Select Page

Killer Shrimp

Dikerogammarus villosus
Home 9 Invaders 9 Invertebrates 9 Killer Shrimp

What is Ontario Doing?

To prevent this unwanted invader from coming into the province, Ontario has regulated Killer Shrimp as prohibited under the Invasive Species Act. For more information on the Invasive Species Act and Regulations visit


As its common name suggests, Killer Shrimp is a particularly vicious and destructive aquatic invertebrate that can attack and kill native invertebrates larger than itself and even small fish. This species is also known to kill or injure prey without consuming it. Killer Shrimp is a highly adaptable species that can tolerate a wide range of temperatures from 0-30°C and a wide range of salinities from fresh to brackish waters. It prefers slow-moving waters of lakes, rivers, and canals, and is able to colonize any type of hard-bottomed surface. Killer Shrimp has spread rapidly throughout Europe, where it is considered one of the most damaging invasive species.


The Killer Shrimp is native to the Ponto-Caspian region of Eastern Europe. However, with the construction of canals and connection of waterways for shipping, the species has since rapidly spread throughout western Europe. It has now successfully colonized most European inland water bodies. It has arrived in the United Kingdom despite the use of preventative biosecurity control measures and risk assessments. Spread of this species is likely aided by human activities such as boating, shipping and angling as Killer Shrimp can be carried in ballast water and attach to vessels and equipment. Killer Shrimp has not yet been documented in North America.

Impacts of Killer Shrimp

Killer Shrimp can have many negative effects on the environment it invades. Through its aggressive predatory behaviour, it can displace native species, potentially leading to their extirpation, thereby reducing biodiversity. Killer Shrimp can also attack smaller fish preying upon certain life stages such as eggs, larvae and juveniles, which can cause changes throughout the food web and could impact populations of native fish species. Killer Shrimp can also carry several parasites, which are harmful to other native crustaceans, fish and birds.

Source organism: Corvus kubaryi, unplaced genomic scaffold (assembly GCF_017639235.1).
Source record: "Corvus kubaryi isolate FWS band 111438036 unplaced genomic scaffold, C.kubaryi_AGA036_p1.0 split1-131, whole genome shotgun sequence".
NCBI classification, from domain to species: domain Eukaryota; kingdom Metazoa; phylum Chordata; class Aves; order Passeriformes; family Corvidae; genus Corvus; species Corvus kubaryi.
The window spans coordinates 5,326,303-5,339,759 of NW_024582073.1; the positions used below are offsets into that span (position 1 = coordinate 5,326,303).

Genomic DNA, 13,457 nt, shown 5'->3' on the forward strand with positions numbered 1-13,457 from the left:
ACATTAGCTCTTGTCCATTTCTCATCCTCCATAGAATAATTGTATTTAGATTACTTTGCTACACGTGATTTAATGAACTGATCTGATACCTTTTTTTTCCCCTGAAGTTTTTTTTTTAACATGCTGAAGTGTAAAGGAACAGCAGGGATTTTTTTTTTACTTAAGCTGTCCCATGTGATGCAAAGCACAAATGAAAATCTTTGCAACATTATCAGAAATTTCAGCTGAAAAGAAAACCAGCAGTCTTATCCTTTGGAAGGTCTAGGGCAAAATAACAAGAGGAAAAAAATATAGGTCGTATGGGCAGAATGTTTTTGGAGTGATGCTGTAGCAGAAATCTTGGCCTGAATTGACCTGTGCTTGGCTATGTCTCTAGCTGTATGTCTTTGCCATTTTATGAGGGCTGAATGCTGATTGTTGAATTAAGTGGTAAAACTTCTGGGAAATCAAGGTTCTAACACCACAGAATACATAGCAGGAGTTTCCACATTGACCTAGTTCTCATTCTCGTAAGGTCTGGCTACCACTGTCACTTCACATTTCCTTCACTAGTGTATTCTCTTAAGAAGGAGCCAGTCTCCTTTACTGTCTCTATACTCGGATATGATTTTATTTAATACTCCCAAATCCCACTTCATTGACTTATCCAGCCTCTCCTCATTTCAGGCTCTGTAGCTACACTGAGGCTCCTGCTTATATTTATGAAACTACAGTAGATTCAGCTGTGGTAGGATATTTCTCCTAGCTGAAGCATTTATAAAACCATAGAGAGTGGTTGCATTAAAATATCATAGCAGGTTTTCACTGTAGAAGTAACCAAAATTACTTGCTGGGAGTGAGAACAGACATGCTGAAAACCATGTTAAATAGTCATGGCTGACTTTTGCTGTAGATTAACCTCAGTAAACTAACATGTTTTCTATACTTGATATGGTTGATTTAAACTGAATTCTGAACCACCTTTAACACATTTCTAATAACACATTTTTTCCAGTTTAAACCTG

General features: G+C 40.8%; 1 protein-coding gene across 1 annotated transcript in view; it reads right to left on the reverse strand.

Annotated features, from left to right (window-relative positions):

How to Identify Killer Shrimp

  • Killer Shrimp is a relatively large freshwater invertebrate, with total body length reaching up to 30 mm (or 3 cm).
  • They are curled, semi-transparent and consist of a head, thorax and abdomen.
  • Killer Shrimp have two pairs of antennae and may be striped or uniform in colour with relatively large jaws
  • The thorax has seven sections each with a pair of walking legs
    • The first two pairs of legs assist with grasping of food
    • The first four pairs of legs go downwards and forwards and;
    • The last three pairs of legs go downwards and backwards
  • The abdomen is subdivided into three segments each with a pair of swimming limbs
  • At the end of the abdomen there is a fanned tail

What You Can Do

  • Learn how to identify Killer Shrimp and how to prevent the introduction or spread of this unwanted species.
  • Never buy or keep Killer Shrimp. It is against the law to possess or use Killer Shrimp for bait or other purposes.
  • Inspect your boat, trailer and equipment after each use. Remove all plants, animals and mud before moving to a new water body.
  • Drain water from the motor, live well, bilge and transom wells while on land.
  • Clean all recreational equipment with a high pressure wash, hot water, OR let it dry in the sun for at least 5 days.
  • If you have any information about the illegal importing, distribution or sale of Killer Shrimp, report it immediately to the MNRF TIPS line at 1-877-TIPS-MNR (847-7667) toll-free anytime. You can also call Crime Stoppers anonymously at 1-800-222-TIPS (8477).
  • If you’ve seen a Killer Shrimp or other invasive species in the wild, please contact the toll-free Invading Species Hotline at 1-800-563-7711 or visit EDDMapS to report a sighting.

Resource Files


OFAH/OMNRF Invading Species Awareness Program. (2021). Killer Shrimp. Retrieved from:
This factsheet may be reproduced for non-commercial purposes.

Reporting Invasive Species | Ontario's Invading Species Awareness Program

Think you have seen an invasive species?


Report it!


Invading Species Hotline



EDDMapS Logo

Available on the AppStore   Available on Google Play